Ever more sophisticated fraud tactics put students and the reputation of their host countries at risk.
International students are streaming into Australia, with numbers up 11 per cent on last year. While Chinese students make up the largest proportion, the number of Indian students in Australia reached a seven-year high in 2018, driven largely by favourable graduate employment outcomes.
Nepal, Malaysia and Vietnam are also key markets, and we are seeing increasing numbers of students from Brazil and Colombia.
While increased access to world-class education is overwhelmingly positive, it is not without challenges. Students from developing nations can be targets of fraud because their communication skills and financial literacy may differ from that of domestic students.

Unethical – often unregistered – education agents can give students misleading advice about courses and providers, and they often fail to pass payments for tuition fees on to universities. In some instances, migration agents sell international students fraudulent paperwork with false information about their education and employment experience.
The impact of such scams is significant for students and their families. In a recent incident, Tu Futuro agency allegedly scammed more than A$500,000 (£284,000) from hundreds of Latin American students seeking or receiving university education in Australia.
Other reports concern a “virtual kidnapping” scheme aimed at Chinese international students, in which families were contacted and students allegedly threatened unless large ransoms were paid. In May last year, the Australian Federal Police warned that this scam had conned A$2 million from the families of Chinese and Taiwanese university students.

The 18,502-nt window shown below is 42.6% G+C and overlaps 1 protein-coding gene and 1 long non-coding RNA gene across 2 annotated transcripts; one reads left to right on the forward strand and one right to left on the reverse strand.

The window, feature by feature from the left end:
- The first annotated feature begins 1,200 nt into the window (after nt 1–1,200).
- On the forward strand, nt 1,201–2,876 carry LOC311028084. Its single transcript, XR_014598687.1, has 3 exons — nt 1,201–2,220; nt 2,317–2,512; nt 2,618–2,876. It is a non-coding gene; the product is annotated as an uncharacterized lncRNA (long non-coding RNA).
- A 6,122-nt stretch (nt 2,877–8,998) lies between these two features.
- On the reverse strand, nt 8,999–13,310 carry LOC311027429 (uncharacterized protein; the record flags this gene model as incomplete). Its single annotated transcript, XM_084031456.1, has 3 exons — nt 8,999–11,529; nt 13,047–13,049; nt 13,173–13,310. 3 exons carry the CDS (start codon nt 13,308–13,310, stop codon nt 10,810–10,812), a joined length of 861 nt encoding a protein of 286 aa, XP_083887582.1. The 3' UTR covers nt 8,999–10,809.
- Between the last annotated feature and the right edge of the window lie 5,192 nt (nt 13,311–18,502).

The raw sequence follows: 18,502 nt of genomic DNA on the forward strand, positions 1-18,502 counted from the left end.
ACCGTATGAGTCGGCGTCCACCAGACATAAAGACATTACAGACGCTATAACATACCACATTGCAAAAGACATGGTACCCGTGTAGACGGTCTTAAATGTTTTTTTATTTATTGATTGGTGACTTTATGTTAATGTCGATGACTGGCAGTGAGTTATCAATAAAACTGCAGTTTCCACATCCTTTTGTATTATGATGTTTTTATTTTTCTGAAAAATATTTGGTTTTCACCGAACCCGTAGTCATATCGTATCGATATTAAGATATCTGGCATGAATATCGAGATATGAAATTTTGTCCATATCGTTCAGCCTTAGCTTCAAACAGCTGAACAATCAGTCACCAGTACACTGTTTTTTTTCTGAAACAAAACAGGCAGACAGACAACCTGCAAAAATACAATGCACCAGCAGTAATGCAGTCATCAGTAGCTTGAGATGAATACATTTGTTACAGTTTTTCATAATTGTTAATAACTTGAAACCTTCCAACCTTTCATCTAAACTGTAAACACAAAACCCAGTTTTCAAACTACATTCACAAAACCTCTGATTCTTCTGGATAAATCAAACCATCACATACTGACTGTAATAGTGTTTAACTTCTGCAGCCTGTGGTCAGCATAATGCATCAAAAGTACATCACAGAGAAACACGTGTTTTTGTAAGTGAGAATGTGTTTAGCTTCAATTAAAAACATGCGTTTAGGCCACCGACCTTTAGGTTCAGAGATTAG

Education agents around the world play an integral part in bringing overseas students to Australia. In 2017, legitimate education agents were responsible for nearly three-quarters of international enrolments in Australia.
However, many illegitimate agents operate in overseas jurisdictions and are not bound by Australian regulations. Policing their conduct is a challenge for universities.

Universities have taken steps to curb unethical conduct from illegitimate agents by conducting background checks to verify students’ identities, academic qualifications, English-language proficiency and financial capacity. But technology must play a key role in detecting and preventing fraud.
Illegitimate discount scams or “payment plans” are also offered to international students through popular payment apps. Fees are supposedly paid on their behalf after they release funds to a third party. But on receipt of the confirmation of enrolment, the payment is reversed by the third party, in effect forcing the student to pay double.

Read more : Hayden Scown : Times Higher Education : 27 January 2019